This painting is available to buy here as a limited edition print.
If any East London market tells a story of steady gentrification of the area it is Broadway Market in Hackney.
It was first opened in the 1890’s to serve the local population who lived in the newly built Victorian terraces, many of these iconic dwellings still surround the area. It was also handy for the boat traffic that still plied Regent’s Canal at the southern end.
This all went on pretty well for 70 years or so. Even the rigorous attention of the Luftwaffe during the Blitz didn’t put the EastEnders off their beloved market, it was packed every week, and no one wanted to change anything because there simply wasn’t much there worth changing. Not worth anything then at least.
The big change in Broadway Market
Around the mid 1960’s to the mid 70’s shopping habits began to change. There was a national shift towards supermarkets. Added to that, the traditional EastEnders began to find greater contentment in the bossom of Essex, and promptly moved there. Southend and Basildon is where you will find many of them today.
By the early 90’s many of the shops were abandoned, one shop keeper described it as ‘war torn Beirut’. The street looked derelict, and only the hardy, the optimistic and the desperate hung on. And some did hang on.
The fight back
As the 90’s progressed, however, property prices began to climb in London at a expediential rate. The result being that North London areas such as Islington became out of the price range for even a reasonably well off couple without children. So they began to move to the traditional working class areas of The East End. And I have to say now, I was one of them.
As this exodus progressed East, the demand for property increased and the prices began to climb here too.
On a positive note, the market had a new lease of life. The new residents wanted fresh fruit and veg from local suppliers, and a butcher who knew one end of a pig from the other. All good news for Broadway Market, and it all began to thrive again.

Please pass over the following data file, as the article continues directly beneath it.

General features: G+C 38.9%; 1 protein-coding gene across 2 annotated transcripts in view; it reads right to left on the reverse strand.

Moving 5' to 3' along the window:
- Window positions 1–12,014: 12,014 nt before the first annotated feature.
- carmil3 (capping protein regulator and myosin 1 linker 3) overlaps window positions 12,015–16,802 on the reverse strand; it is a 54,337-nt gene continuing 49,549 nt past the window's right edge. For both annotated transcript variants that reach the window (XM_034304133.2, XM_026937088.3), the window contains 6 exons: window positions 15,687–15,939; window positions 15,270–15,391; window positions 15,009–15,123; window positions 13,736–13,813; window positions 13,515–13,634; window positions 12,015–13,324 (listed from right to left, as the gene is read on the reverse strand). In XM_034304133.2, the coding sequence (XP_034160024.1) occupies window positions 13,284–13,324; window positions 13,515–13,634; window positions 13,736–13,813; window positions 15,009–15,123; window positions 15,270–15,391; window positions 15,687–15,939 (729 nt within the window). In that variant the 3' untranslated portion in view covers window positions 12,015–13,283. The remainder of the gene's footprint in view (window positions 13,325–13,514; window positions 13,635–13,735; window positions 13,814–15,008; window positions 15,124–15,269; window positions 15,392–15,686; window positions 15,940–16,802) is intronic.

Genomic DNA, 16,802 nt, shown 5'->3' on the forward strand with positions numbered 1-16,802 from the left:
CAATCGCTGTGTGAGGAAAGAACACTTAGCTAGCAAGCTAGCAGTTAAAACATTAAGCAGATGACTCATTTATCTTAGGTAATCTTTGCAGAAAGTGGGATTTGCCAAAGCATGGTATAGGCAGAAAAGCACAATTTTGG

The hangers on
For those locals who managed to stick out the tough days, things were about to get tougher.
In 2005, Hackney Council got into financial issues and sold off many of the properties in the street to property developers to help balance the books again. These new landlords either evicted the tenants or raised the rents beyond the range of many of the current tenants’ ability to pay.
Tension between the new and old communities ensued and it is still there today.
No real happy ending
Broadway Market is a fine market to visit and has a great atmosphere on Saturdays. Also the Market Café which is featured here is a lovely place to spend an afternoon. A great view of the canal too. This is not just because of ‘new money’. Any market throughout time which is well used will generate its own vital energy, it is in the human DNA.
Here though, property prices and rents are still going up in a crazy manner, and this is the real underlying cause why these groups of people are at each others’ throats.
Ten years after the big sell off of 2005, even the so called ‘yuppies’ are really struggling to make ends meet, having to work all hours to simply pay the bills in a modest East London house. One can only imagine what it is like for the indigenous population. There are very few real winners.
For some reason, we now culturally see our houses as ‘investments’ and ‘ladders’ rather than ‘homes to live in’ as I feel we should. I have no answer to that.
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